You are not an option, a choice, or a soft place to land after a long battle. You were meant to be the one. If you can wrap yourself around the idea that you are something incredible, then you will stop excusing behavior that rapes your very soul. You were never meant to teach someone to love you. You were meant to be loved.
- Shannon L Alder
With so much pressure put on food and diets this holiday season, I've decided to share my experience. The fear of being fat has been deeply ingrained in me for as long as I can remember. Women in my life would constantly diet, and criticize their appearance in front of me. Men in my life would point at anything that jiggled and remind me it was unattractive. Kids in my life would call me 'Fatison'. As I matured out of childhood there were times that I starved myself, had bulimia, and took on other self-sabotaging behaviors.
When I was thirteen I began working out and finally lost weight. I noticed people accepted me and treated me very differently. I really enjoyed the attention for a while. This validation was a double-edged sword; I felt proud of myself but afraid to gain back the weight. When I achieved something meaningful my work would be discounted to versions of "It's because you're attractive". I would get access to these great privileges, but the people granting that access weren't truly interested in me, just the status my body represented.
The fear of losing admiration, mixed with the struggle of not being valued for my inner world caused a deep rift in my psyche. I still notice when my life goes off the rails, the voice in my head will say 'you're gaining weight' 'people don't love you' and 'you're fat'. I then would start to control my diet and get hyperfocused on exercise. My body and brain would get more stressed and I'd end up feeling terrible. This self-sabotaging behavior is something I would never want to pass on to my nieces.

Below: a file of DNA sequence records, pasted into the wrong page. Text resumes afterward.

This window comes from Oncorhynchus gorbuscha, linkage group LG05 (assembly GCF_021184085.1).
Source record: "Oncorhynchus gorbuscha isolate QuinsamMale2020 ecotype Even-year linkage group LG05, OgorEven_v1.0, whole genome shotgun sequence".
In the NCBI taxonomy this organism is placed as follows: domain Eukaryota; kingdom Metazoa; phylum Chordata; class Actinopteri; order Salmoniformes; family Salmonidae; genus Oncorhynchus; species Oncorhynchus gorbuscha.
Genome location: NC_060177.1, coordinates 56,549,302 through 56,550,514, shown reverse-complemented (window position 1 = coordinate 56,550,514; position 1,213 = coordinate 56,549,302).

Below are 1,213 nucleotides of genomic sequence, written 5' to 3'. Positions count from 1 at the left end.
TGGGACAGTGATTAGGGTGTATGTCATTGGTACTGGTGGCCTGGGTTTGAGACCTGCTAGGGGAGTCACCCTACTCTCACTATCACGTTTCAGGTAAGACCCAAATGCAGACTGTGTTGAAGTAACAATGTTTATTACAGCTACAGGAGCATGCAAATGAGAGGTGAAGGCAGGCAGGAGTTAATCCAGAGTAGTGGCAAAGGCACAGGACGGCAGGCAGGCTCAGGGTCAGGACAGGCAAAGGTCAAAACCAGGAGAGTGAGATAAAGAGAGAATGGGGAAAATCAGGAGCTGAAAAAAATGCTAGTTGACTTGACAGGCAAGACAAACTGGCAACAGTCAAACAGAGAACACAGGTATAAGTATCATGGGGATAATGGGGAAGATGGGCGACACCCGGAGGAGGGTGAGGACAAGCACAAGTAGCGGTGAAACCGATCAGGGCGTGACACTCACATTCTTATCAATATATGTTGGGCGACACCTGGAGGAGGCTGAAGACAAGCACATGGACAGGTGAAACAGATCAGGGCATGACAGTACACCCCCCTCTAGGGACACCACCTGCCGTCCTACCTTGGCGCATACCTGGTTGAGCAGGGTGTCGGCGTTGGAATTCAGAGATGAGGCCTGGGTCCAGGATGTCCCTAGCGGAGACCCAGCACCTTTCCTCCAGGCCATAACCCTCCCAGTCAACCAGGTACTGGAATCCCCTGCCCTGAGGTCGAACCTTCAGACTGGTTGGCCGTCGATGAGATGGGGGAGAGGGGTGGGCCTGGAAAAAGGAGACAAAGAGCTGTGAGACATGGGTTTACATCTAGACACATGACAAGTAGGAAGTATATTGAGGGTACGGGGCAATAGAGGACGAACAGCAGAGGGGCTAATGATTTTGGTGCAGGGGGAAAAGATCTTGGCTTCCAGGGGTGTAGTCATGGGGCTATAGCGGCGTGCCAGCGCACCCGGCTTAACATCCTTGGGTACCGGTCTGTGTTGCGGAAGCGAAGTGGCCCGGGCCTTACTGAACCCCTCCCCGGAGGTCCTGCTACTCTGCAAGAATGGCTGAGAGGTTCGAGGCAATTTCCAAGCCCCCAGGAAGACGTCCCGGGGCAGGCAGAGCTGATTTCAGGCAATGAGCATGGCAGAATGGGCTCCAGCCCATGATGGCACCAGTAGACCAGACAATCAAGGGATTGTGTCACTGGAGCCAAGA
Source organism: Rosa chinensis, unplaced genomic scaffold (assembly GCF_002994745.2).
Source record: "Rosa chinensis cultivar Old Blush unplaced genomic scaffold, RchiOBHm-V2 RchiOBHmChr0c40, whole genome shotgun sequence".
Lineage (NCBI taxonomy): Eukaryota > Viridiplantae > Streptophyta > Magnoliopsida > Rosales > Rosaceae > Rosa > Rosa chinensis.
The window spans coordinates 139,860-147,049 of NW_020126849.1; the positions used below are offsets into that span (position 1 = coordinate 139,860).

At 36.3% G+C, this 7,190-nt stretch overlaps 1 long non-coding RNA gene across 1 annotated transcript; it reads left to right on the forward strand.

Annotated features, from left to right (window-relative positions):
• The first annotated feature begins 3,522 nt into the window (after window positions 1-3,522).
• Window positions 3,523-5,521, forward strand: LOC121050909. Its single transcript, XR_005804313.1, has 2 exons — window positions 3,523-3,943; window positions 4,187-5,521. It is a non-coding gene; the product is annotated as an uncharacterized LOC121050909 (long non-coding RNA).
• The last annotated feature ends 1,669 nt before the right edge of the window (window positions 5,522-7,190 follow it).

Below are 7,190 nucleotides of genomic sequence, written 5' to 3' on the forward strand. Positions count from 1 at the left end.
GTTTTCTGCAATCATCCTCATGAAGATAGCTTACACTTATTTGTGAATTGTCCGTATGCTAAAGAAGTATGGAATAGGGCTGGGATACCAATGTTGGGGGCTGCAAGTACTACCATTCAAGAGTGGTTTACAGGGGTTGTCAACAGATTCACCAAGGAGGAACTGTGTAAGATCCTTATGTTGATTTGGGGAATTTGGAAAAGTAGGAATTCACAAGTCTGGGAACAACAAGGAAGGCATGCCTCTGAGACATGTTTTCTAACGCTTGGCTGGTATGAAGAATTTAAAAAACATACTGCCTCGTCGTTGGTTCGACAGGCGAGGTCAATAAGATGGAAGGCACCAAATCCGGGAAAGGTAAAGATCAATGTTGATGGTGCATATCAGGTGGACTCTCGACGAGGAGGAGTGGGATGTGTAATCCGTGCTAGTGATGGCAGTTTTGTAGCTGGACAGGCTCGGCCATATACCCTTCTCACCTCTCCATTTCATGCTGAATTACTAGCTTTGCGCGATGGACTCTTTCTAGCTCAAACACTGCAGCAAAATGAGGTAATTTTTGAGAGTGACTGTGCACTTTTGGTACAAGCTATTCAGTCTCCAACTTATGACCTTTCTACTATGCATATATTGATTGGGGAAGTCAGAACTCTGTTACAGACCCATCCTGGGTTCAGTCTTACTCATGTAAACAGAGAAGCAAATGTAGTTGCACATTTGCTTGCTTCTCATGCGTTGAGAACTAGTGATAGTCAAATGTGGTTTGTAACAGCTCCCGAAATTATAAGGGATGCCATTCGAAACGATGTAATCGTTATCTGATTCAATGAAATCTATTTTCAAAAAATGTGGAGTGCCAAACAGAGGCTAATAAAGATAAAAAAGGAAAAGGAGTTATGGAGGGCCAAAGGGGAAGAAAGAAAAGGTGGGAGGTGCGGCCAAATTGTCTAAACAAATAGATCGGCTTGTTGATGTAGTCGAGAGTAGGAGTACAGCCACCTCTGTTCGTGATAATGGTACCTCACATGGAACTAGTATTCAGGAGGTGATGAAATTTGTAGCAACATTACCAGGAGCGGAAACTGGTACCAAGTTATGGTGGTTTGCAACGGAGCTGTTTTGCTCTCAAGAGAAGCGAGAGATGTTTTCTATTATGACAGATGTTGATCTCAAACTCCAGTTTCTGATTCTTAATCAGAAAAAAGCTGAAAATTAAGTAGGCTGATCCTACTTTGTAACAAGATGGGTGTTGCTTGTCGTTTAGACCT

This belief pattern only really shifted when I started motivating myself from a place of love. I ask myself daily what would feel best? I eat foods that are highly nutritious and make me feel good afterward. I do the movement that makes my body feel great. When my body wants to move, I move and when it wants to rest, I trust it and skip movement that day. There is no guilt in indulgences as long as I don't use them as an escape. When I look at the people I love and admire the most, their physical shape is rarely ever considered.
Today, I don't know my weight, and I rarely look at my body in the mirror but I've never felt more beautiful. This feeling comes from knowing that when I love myself, and when I feel healthy, I can love the people in my life fully. My body will change, and regardless I deserve to be treated with love and respect. So, when that controlling voice comes into my head of self-sabotage I just ask myself - who benefits from me feeling weak and not liking myself?
Food for thought:
We all have areas of belief where we feel less than.
Take some time to reflect on one of yours and ask:
Who benefits from my weakness?
Who benefits from my insecurity?
Who benefits from my exhaustion?
Who benefits from my self-sabotage?
Who benefits from my strength?
Who benefits from my security?
Who benefits from my energy?
Who benefits from my love?